Summer begins today.  The sun must have gotten the memo because it woke up hot.  The first rays that streamed through the eastern trees already had the intensity and heat of midday.  When the day starts out this way, it’s easy to believe that the temperature will reach the 90s by noon.

To commemorate the longest day of the year, I set up my camera to do an exposure study of the solar panels (on the roof) and the vegetable garden.  Every hour between 8:00 am and 6:00 pm, I snapped a photo from the same two locations to record the movement of the sun across our house and yard (there is very little change between sunrise and 8:00 am or after 6:00 pm until sunset).  Taken together, the photos create an ultra-time-lapsed video of the day’s passage and give me a good idea of its effective length.  Luckily, the weather today was clear (at 6:00 pm, I had to wait a few minutes for a stray cloud to pass).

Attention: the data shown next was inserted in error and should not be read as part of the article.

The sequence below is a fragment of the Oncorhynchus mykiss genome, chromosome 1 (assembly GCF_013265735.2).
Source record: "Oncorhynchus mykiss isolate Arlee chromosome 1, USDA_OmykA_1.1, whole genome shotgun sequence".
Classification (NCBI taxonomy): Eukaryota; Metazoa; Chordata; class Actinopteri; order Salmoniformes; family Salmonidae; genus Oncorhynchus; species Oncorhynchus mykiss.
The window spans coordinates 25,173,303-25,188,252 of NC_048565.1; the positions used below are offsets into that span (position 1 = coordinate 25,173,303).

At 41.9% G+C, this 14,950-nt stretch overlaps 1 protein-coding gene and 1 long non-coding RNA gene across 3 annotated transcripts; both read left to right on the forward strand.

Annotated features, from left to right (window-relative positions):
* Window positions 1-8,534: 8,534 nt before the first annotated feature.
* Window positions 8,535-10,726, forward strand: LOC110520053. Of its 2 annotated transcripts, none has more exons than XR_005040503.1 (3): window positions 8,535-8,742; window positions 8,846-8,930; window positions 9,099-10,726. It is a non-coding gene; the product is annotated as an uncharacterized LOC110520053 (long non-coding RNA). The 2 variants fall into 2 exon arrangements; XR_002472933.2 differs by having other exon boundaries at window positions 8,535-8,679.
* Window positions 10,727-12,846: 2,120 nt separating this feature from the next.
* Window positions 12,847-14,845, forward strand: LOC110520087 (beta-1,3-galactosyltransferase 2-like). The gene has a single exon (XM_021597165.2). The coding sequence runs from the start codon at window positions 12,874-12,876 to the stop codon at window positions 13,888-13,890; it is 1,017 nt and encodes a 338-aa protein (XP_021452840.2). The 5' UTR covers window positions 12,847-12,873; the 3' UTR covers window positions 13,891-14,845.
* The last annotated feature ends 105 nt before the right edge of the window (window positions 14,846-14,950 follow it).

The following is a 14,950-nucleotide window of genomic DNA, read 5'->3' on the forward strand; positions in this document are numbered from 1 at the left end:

The photo evidence quantified what I have been observing anecdotally.  The east planter comes into full sun at around 9:00 am and remains there until about 5:00 pm, a traditional work day.  The west planter’s day is roughly the same length—perhaps a bit shorter—but starts and ends an hour or so earlier than the east planter’s.  It makes for seven to eight hours of direct sun.  A longer exposure would be better but it is good enough for this year.  We will consider, however, removing two of the maples to the west, just beyond the deep end of the pool.  This would provide easily another hour of sunlight on both planters and the solar panels as well.

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